With a chain and ball attached, your movements can swing your weapon. Sounds simple enough, but since you actually need to throw some real balancing and momentum juggling in there, a simple sword fight actually takes on the metaphorical foot shuffling and dog circling you get from real one on one combat. No long is it just blocking and then unleashing a memorized combo attack, each dodge or shift can become a counter attack or a parry with the right balancing, and you'll find yourself adapting stances and testing or drawing your enemy into a misstep.

I don't know about any of you, but I haven't played many games where I had to, let alone feel compelled to 'dance' like this. Sure, there's sword fighting games where a bit of shuffling and seeking an opening will pay off, but never have I seen it at such an authentic level.

And this is just scratching the surface. Add in customizable shields and items, destructible environments and the like, and you have a battle system that feels about as real as you can get without the inclusion of a third dimension. Hell, one time my flail missed its mark and got lodged in the wooden beams of a roof, and I had to yank it out, ripping most of the roofing out with it.

The stories I could go on with... dodging a giant worm and slitting its side from nose to tail with a halberd, watching it crash into the wall and collapse under the wreckage, spearing down to impale its fleshy neck, only to watch it shake the burying debris free and tail whip me careening into a wall. Throwing up my shields just in time to get slammed into the roof by its mouth, crunching hard and my blade sliding down its throat.

Swinging my hammer to smack an enemies own weapon from its ship and into the air, darting up and grabbing it, then bringing it down on its head, then using the two hammers to beat the heavily armored ship continuously into a corner, eventually breaking enough of its armor off to finally deliver a final, powerful smash right to its frame.

Batting away an arrow and then bringing your shields up to barge a much more armored ship into a corner, hoping your sword will slip between its plates and stick it in its center, then darting back just in time to avoid its own counter attack, watching its strike hit your own measly shield and sending you crunching hard into a wall.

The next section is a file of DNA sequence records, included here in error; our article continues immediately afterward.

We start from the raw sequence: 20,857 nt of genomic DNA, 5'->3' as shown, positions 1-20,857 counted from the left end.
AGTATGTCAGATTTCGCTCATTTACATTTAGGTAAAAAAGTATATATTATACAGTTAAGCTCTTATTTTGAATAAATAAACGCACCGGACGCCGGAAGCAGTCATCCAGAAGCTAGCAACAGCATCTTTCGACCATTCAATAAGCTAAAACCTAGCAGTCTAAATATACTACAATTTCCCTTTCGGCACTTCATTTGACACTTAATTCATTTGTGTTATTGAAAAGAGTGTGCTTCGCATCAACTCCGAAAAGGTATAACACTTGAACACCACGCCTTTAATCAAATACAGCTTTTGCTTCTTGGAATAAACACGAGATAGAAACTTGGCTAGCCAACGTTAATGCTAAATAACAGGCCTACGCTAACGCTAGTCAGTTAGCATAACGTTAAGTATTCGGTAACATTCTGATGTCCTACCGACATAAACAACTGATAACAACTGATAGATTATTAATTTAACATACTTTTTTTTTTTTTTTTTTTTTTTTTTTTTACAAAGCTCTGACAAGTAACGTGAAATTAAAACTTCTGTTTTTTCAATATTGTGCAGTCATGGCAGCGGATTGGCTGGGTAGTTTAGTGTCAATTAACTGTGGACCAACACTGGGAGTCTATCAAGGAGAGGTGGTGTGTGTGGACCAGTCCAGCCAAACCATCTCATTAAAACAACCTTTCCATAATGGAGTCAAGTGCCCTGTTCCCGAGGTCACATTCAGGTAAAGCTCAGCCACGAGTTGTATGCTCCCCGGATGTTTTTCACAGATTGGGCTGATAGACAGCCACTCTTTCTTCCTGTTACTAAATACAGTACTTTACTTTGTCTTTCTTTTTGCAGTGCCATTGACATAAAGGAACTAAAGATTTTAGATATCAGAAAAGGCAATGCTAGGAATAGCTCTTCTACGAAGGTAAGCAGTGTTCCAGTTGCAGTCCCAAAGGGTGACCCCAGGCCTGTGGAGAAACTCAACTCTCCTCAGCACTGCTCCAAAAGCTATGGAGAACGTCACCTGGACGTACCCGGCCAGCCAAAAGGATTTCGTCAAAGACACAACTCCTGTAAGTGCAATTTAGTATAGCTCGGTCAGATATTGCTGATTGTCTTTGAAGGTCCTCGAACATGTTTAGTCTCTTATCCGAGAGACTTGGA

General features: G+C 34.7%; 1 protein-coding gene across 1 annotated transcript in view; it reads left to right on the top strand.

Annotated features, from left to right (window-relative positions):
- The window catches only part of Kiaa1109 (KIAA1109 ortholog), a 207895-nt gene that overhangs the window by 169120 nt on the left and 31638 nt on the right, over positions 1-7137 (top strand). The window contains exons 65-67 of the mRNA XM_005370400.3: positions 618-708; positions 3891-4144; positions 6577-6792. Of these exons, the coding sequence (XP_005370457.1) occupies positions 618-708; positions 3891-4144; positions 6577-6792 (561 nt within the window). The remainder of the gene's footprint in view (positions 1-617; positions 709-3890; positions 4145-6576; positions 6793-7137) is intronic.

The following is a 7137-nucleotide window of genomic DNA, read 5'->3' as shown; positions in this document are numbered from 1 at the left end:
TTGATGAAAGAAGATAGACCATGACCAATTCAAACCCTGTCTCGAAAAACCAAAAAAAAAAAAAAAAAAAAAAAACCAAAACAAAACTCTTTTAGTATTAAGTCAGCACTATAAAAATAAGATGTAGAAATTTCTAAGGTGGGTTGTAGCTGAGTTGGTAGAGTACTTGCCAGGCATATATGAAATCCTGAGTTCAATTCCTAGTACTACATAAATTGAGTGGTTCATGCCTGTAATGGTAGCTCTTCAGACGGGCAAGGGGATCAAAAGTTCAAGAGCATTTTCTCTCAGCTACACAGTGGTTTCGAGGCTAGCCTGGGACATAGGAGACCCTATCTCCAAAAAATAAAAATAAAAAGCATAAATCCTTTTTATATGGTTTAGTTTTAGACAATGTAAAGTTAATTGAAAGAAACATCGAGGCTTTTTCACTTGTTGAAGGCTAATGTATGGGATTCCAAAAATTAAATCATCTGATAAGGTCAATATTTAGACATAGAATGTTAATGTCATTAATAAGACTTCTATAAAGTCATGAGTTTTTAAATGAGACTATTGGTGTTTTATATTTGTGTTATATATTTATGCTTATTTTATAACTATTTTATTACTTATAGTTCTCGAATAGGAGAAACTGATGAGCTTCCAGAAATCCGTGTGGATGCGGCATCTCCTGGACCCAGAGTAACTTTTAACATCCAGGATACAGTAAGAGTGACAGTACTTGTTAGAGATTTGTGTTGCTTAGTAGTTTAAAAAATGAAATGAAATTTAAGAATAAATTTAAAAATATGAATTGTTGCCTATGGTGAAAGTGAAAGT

And thats just the straight up fights! Hammerfight takes full advantage of its physics engine with diverse and interesting mission types. Hacking at giant bee's is just fine, but when they are swarming a blimp you need to protect, just nicking one off of it becomes a much more precise matter. Or how about being chained without a weapon and assailed by three armed ships? Goading them into smacking each other is one thing, but if you can get one to accidentally disarm its comrade, a quick maneuver will see you changing the battle. Or maybe the slavers would prefer to chain you to your enemy! In that case, beat him into submission and then whiplash him into the roofing, then yank him back out for a hard coat-hanger strike!

Yes, I am going on and on, but truly this game deserves my ranting! It is a testament to what I have been saying all these years, that a physics engine can give so much more to a game. Half Life 2 opened my mind to the possibilities years ago, and Hammerfight is just solidifying this.

Buy it. It is a magnificent game, and not only worthy of your time and money, but hopefully an inspiration for the near future. If more developers were to follow its example, we would truly have reached the golden age of gaming.

In Conclusion

- Great physics engine and good use of it for gameplay
- Beautiful artwork and effects
- Customizable ships
- Fun and dynamic.
- Good sized Campaign and multiplayer options.
- Diverse levels

-No conventional scrolling levels, only arena type scenarios
-No voice acting
-Occasionally frustrating learning curve

Final Score: 9 out of 10